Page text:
Since this is my first review there will undoubtably be some problems that will need addressing, anyway here goes. There are three types of inks designed for calligraphy these being
Fountain pen inks ————— Cannot be used with dip pens
Calligraphy inks —————— Can be used with dip pens
Chinese/Japanese stick inks – Can be used with dip pens
Before selecting an ink, some thought on the characterists of the ink are in order, such as its suitability for the writing instrument being used, do you want a warm black look (brownish tint) or a cool black look (bluish tint). is it non-fading (permanent), does it need to be waterproof.
Rather than review two Calligraphy inks I have decided to review a Calligraphy ink against a Calligraphy paint, so i will be using Golden inks Hi-flow Acrylics Carbon Black and Daler-Rownay’s FW Acrylic artists Ink Black #028.
For the test paper I used camson Bristol XL recycled 90 lb two sided
paper which they rate as excellent for ink use
For my nib I used a Speedball 2.5mm wide nib, with the nib being
thouroughly cleaned using soapy water between the ink use and the
Golden Ink-Highflo Acrylic Paint
Pigment – PBk7/nearly pure amporous black. excellent lightfastness.
Dries to a slightly faint sheen.
Flows a little faster than the Daler-Rownay ink.
Can be mixed with other Golden inks and acrylic paint products to produce custom colour shades.
Has an agitator ball to help with mixing when shaking the bottle
Has an applicator built into the cap
Can be thinned using water.
Can be used with – Airbrush, brush, dip pen.
Can clog fountain pen nibs 0.35 or smaller
If having problems thinning it using water you will need to use a thinner (Chemicals)
A little faster flowing than the ink but not that fast to cause any major problems, just needed to practice a bit to get the feel for the flow
The manufacturer of the recommends using soapy water to clean your nib, but I had no problems using just plain water.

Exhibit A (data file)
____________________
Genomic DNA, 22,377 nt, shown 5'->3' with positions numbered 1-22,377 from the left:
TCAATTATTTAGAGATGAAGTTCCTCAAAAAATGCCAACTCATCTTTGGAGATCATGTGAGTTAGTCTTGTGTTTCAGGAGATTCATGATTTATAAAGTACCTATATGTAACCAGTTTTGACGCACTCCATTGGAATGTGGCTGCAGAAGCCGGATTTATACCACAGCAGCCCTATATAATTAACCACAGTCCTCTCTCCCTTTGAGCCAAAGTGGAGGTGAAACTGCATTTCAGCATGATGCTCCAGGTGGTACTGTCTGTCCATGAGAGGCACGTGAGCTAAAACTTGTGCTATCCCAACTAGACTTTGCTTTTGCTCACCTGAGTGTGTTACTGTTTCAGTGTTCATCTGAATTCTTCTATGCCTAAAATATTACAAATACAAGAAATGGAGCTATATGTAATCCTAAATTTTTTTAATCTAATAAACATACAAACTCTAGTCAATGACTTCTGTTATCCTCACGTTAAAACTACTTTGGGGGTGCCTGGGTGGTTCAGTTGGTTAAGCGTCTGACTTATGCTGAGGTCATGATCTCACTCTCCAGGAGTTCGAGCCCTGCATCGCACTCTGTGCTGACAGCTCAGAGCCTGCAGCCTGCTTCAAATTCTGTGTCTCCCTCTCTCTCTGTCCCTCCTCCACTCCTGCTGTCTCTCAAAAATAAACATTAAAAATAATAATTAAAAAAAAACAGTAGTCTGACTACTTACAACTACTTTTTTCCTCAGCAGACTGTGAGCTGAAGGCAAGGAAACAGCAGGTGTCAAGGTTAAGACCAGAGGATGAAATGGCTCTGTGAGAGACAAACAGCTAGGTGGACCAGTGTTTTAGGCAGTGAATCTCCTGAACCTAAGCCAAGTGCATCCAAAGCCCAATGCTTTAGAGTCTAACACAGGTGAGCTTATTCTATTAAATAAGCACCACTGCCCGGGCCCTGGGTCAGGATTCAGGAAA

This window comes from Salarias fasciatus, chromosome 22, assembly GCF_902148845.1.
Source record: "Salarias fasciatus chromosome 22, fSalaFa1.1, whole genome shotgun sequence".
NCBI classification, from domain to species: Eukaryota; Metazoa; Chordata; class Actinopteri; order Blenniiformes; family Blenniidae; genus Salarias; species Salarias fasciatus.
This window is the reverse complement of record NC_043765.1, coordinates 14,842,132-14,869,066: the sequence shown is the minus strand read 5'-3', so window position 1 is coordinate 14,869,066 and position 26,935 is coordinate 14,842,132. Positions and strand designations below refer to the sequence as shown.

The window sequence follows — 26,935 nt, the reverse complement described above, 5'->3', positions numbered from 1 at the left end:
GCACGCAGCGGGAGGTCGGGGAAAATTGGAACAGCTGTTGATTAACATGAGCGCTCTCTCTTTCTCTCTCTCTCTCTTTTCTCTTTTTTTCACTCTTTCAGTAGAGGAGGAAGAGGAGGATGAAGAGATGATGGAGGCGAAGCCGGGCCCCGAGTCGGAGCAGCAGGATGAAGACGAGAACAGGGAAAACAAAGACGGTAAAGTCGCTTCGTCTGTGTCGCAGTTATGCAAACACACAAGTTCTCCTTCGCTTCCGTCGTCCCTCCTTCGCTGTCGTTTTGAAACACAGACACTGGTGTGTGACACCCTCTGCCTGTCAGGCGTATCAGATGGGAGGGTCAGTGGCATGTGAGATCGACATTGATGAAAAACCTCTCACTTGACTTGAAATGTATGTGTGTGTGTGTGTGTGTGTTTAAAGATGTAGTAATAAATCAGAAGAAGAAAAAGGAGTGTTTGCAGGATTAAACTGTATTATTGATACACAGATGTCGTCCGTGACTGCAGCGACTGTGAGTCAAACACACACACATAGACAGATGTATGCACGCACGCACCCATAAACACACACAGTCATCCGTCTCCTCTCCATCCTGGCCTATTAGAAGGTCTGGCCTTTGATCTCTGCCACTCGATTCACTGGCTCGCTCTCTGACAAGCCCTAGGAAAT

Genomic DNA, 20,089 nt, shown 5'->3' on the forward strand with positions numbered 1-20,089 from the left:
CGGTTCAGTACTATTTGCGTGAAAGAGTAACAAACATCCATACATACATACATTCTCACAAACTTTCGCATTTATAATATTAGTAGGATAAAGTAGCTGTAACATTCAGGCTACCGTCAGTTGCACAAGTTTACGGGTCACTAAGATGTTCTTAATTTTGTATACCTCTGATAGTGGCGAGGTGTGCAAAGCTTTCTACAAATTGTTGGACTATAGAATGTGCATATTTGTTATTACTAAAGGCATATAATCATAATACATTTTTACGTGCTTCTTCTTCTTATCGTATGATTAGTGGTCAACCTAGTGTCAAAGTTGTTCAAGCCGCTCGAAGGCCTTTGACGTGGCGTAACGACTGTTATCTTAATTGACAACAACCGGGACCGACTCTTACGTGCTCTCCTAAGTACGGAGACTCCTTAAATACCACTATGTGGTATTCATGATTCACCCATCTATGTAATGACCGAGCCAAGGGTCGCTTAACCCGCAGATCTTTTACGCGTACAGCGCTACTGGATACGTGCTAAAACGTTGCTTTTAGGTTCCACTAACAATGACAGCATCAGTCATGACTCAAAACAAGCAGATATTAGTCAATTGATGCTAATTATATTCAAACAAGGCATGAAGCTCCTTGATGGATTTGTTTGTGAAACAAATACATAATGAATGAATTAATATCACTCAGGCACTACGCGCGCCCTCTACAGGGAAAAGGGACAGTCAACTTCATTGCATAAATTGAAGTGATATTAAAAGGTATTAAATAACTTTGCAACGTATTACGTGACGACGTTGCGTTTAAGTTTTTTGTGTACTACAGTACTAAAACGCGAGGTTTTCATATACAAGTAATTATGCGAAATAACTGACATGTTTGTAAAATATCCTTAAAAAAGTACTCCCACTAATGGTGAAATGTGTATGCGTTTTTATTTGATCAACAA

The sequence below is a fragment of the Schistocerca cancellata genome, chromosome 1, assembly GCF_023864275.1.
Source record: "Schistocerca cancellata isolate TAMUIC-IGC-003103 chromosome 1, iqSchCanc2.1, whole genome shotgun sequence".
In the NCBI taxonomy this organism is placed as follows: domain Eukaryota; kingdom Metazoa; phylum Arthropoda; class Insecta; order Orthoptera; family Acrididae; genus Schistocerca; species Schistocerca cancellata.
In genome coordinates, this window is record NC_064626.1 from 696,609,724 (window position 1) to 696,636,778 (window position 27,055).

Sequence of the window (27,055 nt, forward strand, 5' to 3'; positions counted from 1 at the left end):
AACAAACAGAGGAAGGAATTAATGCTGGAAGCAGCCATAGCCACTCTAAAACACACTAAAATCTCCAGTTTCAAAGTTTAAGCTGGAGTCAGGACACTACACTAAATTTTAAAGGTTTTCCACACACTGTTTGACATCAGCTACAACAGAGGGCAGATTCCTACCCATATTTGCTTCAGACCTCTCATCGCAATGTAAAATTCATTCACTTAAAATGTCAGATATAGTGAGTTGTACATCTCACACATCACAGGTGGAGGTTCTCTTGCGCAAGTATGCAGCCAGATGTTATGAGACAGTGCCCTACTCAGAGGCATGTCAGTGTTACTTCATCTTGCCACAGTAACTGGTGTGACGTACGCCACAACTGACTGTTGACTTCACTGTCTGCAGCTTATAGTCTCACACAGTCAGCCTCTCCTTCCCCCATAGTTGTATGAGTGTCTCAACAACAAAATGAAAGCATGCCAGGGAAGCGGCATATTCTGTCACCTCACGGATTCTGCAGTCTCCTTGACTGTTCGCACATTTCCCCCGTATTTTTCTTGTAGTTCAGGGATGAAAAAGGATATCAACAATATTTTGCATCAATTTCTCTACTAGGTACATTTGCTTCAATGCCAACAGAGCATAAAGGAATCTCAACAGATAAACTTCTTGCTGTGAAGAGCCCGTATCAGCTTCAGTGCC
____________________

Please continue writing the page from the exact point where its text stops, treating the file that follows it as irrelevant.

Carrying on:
The manufacturer suggests not using this product in fountain pens with nibs of 0.35 or smaller
Pigment – PBk7.
Produces a matt finish when dry.
Nibs can be cleaned with water (no chemicals or detergents required)
Can be mixed with other Daler Rownay inks to produce custom colour shades.
Can be used with – Airbrush, brush, dip pen, fountain pen.
Has no agitator ball to assist with mixing when shaking bottle
Glass container (Can be easily damaged)
Air bubbles due to shaking
Daler-Rownay Ink test
Golden Highflo Acrylics test
Both these containers have a narrow neck which makes it difficult to gauge the depth that you want to insert the nib into the ink/paint, but with the inclusion of the applicator it seems to have solved this problem .but since i prefer to dip the pen I just transfered the ink/paint to a suttable container to allow me to dip my pen. I would suggest if you transfer the ink/paint you mark the container with the type and colour of the ink/paint in the container.
I liked the eye-dropper type applicator on the Daler-Rownay ink which gave me better control over how much ink was applied to the nib, as oposedto the twist type built into the cap of the Golden Highflo Acrylicwhich seemed to apply more ink to the nib than I liked.
The Golden highflo acrylic also seemed to flow quicker from the nib and placed a heavier amount of the material on the paper than the Daler-Rownay ink, which I think is due to the additives used to allow it to have compatable flow characteristics allowing it to be used with dip pens and my inexperience. (Which will improve over time with practice) But as it is common knowledge, every calligrapher has certain inks that they are comfortable using. I havejust not settled on a particular type.
Over all, for use with a dip pen both these products performed well under my simple test,
Thank you for taking the time to read my review, and I hope you found my review of these two products helpful. Please feel free to add you comments, suggestions and experiences below. Thanks